Jared drove his brand new Honda S2000 off the lot in April of 2002. The same car he competes in Global Time Attack with today, nearly 21 years later. Jared tells us that he's “always been a Honda fan. I appreciate the simplicity and engineering of Hondas. My dream car was an NSX. After graduating college and working as an engineer for a few years, I decided to splurge. At the time, used NSX’s were about the same price as a new S2000. I had driven both and liked the smaller and more nimble S2000 and thought it would be a better fit for daily driver, auto-x, and track use.”
Jared got into motorsports back in the 1990’s. “I started autocrossing in college and wanted to get on track. My first time at a race track was a time trial competition at Lime Rock Park hosted by a local auto-x club. Three cars were totaled that day on track and I decided I really wanted to run more track events but needed proper safety gear (roll bar, harness, etc). Life happened and I continued competing in auto-x in my 1990 Civic Si. Once I bought the S2000, I continued to auto-x but fabricated a roll bar to start running HDPE events and time trials. I really enjoy the competition and the process of optimizing the car setup and driving performance”. Something that many today don’t have an appreciation for. The commitment to developing something over time is a lost art. We live in an on-demand world where words like development and craftsmanship aren’t applicable.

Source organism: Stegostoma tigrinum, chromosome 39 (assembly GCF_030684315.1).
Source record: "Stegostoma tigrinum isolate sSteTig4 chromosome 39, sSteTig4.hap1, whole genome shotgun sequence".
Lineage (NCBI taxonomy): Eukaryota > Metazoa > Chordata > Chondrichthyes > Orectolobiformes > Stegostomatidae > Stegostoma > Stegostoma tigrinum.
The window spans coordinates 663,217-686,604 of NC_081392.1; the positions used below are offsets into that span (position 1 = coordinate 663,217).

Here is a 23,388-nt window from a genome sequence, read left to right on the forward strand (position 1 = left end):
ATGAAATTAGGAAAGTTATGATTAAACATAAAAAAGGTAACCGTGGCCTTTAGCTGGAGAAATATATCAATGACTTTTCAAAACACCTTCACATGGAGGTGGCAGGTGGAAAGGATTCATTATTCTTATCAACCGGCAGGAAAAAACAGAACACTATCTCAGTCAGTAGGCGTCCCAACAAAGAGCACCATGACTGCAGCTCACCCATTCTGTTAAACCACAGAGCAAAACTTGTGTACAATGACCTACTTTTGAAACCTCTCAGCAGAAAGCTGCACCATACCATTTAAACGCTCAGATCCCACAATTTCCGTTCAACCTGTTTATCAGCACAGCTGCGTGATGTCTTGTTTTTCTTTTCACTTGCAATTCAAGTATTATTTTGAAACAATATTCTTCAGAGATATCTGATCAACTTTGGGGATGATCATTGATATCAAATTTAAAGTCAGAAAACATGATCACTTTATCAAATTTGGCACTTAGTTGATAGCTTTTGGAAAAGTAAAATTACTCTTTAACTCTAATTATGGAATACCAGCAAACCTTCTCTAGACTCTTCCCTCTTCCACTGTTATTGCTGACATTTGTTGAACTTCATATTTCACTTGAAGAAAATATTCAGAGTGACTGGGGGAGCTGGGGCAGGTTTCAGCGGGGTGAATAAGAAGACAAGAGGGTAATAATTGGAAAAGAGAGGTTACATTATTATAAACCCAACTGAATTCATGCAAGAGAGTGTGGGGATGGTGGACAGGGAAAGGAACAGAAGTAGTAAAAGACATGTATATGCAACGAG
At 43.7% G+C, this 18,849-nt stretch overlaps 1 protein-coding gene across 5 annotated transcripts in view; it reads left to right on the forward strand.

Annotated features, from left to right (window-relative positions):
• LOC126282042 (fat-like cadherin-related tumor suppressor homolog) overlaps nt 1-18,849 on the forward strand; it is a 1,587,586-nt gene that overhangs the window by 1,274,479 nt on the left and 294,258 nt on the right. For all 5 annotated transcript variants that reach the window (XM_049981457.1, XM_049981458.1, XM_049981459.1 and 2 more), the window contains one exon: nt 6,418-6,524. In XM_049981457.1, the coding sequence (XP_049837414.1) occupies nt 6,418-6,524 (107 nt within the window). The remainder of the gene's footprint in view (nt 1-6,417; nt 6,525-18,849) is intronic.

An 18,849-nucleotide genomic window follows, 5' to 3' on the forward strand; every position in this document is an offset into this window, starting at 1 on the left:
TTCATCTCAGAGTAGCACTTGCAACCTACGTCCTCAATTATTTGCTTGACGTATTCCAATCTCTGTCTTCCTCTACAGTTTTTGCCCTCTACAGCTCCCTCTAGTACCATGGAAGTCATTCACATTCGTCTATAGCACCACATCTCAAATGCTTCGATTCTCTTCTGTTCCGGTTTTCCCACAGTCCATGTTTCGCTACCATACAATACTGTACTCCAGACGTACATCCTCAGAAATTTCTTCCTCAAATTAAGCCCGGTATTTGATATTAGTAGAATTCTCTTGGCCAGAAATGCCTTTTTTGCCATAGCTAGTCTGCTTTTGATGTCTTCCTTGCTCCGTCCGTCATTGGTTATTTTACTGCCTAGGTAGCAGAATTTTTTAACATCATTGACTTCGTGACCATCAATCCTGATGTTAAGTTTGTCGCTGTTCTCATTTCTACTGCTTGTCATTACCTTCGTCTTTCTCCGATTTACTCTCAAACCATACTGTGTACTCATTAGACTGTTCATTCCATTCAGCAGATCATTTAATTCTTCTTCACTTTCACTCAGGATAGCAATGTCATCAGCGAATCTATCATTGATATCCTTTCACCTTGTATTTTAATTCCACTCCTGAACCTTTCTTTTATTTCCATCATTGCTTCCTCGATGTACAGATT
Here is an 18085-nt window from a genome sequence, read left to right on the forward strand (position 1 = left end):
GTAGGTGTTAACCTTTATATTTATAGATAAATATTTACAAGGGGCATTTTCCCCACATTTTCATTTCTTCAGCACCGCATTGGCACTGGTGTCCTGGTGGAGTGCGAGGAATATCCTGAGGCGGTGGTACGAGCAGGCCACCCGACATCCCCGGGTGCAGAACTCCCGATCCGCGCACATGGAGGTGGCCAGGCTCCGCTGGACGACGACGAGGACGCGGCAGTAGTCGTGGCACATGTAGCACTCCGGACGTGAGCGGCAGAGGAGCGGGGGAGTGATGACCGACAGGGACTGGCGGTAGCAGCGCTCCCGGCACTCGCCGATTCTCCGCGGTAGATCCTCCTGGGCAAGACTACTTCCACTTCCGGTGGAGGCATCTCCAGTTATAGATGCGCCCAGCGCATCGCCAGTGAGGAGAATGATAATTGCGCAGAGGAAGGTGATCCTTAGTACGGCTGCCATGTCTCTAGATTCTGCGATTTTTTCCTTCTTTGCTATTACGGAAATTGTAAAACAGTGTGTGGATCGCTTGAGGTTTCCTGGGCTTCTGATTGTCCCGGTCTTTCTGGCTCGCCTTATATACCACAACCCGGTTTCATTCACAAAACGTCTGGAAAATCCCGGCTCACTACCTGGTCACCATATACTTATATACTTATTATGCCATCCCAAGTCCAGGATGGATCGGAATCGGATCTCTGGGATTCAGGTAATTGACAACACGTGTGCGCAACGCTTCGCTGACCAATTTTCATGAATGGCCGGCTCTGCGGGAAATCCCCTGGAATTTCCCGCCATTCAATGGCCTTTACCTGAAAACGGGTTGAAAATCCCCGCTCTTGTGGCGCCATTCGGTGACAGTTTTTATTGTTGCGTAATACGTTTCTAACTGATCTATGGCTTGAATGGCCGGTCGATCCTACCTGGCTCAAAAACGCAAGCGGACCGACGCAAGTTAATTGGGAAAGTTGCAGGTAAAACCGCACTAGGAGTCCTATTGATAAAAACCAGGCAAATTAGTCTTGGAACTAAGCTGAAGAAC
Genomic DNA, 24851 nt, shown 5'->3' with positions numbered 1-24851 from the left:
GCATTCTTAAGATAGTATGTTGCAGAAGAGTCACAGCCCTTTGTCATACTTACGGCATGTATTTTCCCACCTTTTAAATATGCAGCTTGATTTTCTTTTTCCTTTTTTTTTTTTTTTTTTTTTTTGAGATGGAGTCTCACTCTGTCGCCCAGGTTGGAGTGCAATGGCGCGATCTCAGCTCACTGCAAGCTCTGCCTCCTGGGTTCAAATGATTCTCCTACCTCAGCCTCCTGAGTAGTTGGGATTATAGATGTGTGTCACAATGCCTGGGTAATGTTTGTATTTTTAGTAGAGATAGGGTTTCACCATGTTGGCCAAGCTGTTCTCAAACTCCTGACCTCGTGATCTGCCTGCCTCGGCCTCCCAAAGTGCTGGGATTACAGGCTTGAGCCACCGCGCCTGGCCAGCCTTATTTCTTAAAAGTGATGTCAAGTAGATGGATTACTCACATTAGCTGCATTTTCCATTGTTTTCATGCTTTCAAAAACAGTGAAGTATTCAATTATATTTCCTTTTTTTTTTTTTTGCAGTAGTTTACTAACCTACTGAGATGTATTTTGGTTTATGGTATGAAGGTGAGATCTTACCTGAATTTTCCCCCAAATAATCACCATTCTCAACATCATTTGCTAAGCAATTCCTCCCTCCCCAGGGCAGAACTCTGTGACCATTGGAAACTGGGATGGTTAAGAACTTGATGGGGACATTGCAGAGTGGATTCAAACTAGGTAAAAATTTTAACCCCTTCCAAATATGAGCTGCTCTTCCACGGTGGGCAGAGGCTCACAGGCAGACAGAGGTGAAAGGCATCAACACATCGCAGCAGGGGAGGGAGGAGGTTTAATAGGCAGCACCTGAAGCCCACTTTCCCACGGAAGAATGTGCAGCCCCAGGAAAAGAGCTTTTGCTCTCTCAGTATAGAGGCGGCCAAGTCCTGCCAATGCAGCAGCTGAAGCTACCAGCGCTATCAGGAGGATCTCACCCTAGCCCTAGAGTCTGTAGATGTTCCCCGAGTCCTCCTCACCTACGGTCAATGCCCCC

Today his ’02 S2000 is fitted with J32A V6 from a 2002 Acura TL Type S. Certainly not your ordinary F22C1 under the hood. The swap certainly wasn’t a quick process but the personal sense of accomplishment from completing such a project, is what drove Jared to do it.
A few highlights of his build:
- 255/40-17 Yokohama A052
- Radium Engineering Fuel Surge Tank and Competition Catch Can
- Custom Wire Harness by @trever.mcdermott
- Spherical Bearings in all A-Arms provided by BlackTrax/Kingpin Machine
- Urge Design / Essex AP Racing Front Brakes
- Ohlin Shocks
- APR GT-250 Rear Wing
- Fluidampr S2000 crank pulley from Urge Designs